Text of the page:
It does take advantage of hardware acceleration.

        • Re:Just installed (Score:5, Informative)

          by BLKMGK (34057) <morejunk4me@noSpAM.hotmail.com> on Sunday March 25, 2012 @12:14AM (#39464363) Homepage Journal

          I see under 25% CPU utilization with an ATOM\ION box that draws less than 20watts decoding 1080P and surround sound audio. It easy to control with my phone, an IRDA remote, or a WEB browser. It plays nearly any format and can play audio or video from my iPhone as well as display pictures from it. It also didn't cost me anything to install since Linux is free and so is XBMC. Since I run multiple HTPC this is nice in that it saves me money. It's nice that it's constantly improving too!

          • Re:Just installed (Score:5, Informative)

            by Lussarn (105276) on Sunday March 25, 2012 @03:13AM (#39464719)

            I just this weekend dropped my homebuilt system I have been using for over 10 years, have not seen anything which has ALL the features I want before. I'm very impressed by this piece of software. Scales really well to big collections, nice fast "GF proof" UI and pretty stable. HD Audio (DTS-HDMA, TrueHD) is still missing in the Linux version which is a bummer but I can live without that and start from the CLI when I need the full experience, don't happen that often. The scraper (matching movies to get actors, descriptions and so on) works really well and altough some cleaning up was needed it didn't take too long. There are cheap iPhone and android apps to browse and start movies, also without using the phone as a remote, and more as a browser. Using as remote pretty much sucks on a touchscreen since you can't feel the buttons. I'm very glad I tried this and hope it will be a keeper for years to come. Now of to install the new version since I installed the RC yesterday.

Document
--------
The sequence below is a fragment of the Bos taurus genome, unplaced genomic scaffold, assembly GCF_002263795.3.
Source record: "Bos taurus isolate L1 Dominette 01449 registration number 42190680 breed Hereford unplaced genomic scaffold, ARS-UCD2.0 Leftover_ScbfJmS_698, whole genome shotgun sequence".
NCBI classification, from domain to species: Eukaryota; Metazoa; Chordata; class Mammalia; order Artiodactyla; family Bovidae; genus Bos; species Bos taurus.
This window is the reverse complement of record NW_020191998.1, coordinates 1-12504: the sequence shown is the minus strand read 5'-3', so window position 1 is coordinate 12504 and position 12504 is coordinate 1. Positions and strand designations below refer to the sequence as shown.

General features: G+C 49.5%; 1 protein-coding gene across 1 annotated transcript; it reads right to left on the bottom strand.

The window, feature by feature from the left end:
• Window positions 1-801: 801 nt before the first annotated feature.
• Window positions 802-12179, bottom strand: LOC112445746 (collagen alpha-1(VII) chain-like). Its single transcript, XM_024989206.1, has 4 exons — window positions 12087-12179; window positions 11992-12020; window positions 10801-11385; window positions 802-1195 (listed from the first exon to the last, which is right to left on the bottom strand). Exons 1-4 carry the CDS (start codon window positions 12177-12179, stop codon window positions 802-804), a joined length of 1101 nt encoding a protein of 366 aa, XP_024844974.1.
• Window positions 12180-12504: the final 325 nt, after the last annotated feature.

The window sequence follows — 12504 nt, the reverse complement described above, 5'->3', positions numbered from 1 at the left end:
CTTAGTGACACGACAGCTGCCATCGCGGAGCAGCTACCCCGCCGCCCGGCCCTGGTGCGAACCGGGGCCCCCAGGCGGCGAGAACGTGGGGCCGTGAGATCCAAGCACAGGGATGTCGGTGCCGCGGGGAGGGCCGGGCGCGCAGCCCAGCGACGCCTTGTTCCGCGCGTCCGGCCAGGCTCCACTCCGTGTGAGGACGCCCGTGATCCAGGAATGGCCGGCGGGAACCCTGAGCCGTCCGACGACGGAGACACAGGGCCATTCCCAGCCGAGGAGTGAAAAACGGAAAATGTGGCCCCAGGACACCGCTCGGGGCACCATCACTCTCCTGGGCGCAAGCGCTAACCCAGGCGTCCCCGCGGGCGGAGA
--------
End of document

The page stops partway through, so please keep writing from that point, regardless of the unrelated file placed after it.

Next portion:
• Re:Just installed (Score:5, Interesting)

              by BLKMGK (34057) <morejunk4me@noSpAM.hotmail.com> on Sunday March 25, 2012 @03:49AM (#39464789) Homepage Journal